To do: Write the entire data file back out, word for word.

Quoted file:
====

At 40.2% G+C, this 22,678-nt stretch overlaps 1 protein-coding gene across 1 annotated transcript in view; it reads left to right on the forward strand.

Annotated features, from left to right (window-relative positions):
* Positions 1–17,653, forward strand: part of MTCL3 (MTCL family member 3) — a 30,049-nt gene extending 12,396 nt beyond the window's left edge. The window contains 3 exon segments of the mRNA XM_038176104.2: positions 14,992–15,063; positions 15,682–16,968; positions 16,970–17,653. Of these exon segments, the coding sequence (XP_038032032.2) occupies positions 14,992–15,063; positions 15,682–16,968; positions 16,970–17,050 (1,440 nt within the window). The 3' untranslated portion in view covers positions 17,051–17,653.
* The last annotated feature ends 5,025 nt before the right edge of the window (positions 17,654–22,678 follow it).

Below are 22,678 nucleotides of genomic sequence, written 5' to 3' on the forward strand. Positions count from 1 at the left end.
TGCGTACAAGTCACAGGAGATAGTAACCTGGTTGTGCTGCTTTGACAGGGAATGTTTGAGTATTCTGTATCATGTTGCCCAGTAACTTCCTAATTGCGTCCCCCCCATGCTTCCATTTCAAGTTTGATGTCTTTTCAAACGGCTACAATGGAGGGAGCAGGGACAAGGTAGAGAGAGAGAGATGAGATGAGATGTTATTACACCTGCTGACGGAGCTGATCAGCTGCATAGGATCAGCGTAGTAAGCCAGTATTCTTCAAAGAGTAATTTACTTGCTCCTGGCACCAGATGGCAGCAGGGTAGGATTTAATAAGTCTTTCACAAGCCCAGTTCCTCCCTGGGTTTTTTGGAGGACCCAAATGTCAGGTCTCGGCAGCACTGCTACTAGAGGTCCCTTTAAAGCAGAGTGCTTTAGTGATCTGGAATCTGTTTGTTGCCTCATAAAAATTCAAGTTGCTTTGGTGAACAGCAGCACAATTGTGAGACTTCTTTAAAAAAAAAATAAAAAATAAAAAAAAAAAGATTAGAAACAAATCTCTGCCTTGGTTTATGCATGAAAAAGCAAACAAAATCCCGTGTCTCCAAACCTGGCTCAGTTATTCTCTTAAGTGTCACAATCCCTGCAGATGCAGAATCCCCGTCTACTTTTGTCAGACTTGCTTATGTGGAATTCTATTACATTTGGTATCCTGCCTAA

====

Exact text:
At 40.2% G+C, this 22,678-nt stretch overlaps 1 protein-coding gene across 1 annotated transcript in view; it reads left to right on the forward strand.

Annotated features, from left to right (window-relative positions):
* Positions 1–17,653, forward strand: part of MTCL3 (MTCL family member 3) — a 30,049-nt gene extending 12,396 nt beyond the window's left edge. The window contains 3 exon segments of the mRNA XM_038176104.2: positions 14,992–15,063; positions 15,682–16,968; positions 16,970–17,653. Of these exon segments, the coding sequence (XP_038032032.2) occupies positions 14,992–15,063; positions 15,682–16,968; positions 16,970–17,050 (1,440 nt within the window). The 3' untranslated portion in view covers positions 17,051–17,653.
* The last annotated feature ends 5,025 nt before the right edge of the window (positions 17,654–22,678 follow it).

Below are 22,678 nucleotides of genomic sequence, written 5' to 3' on the forward strand. Positions count from 1 at the left end.
TGCGTACAAGTCACAGGAGATAGTAACCTGGTTGTGCTGCTTTGACAGGGAATGTTTGAGTATTCTGTATCATGTTGCCCAGTAACTTCCTAATTGCGTCCCCCCCATGCTTCCATTTCAAGTTTGATGTCTTTTCAAACGGCTACAATGGAGGGAGCAGGGACAAGGTAGAGAGAGAGAGATGAGATGAGATGTTATTACACCTGCTGACGGAGCTGATCAGCTGCATAGGATCAGCGTAGTAAGCCAGTATTCTTCAAAGAGTAATTTACTTGCTCCTGGCACCAGATGGCAGCAGGGTAGGATTTAATAAGTCTTTCACAAGCCCAGTTCCTCCCTGGGTTTTTTGGAGGACCCAAATGTCAGGTCTCGGCAGCACTGCTACTAGAGGTCCCTTTAAAGCAGAGTGCTTTAGTGATCTGGAATCTGTTTGTTGCCTCATAAAAATTCAAGTTGCTTTGGTGAACAGCAGCACAATTGTGAGACTTCTTTAAAAAAAAAATAAAAAATAAAAAAAAAAAGATTAGAAACAAATCTCTGCCTTGGTTTATGCATGAAAAAGCAAACAAAATCCCGTGTCTCCAAACCTGGCTCAGTTATTCTCTTAAGTGTCACAATCCCTGCAGATGCAGAATCCCCGTCTACTTTTGTCAGACTTGCTTATGTGGAATTCTATTACATTTGGTATCCTGCCTAA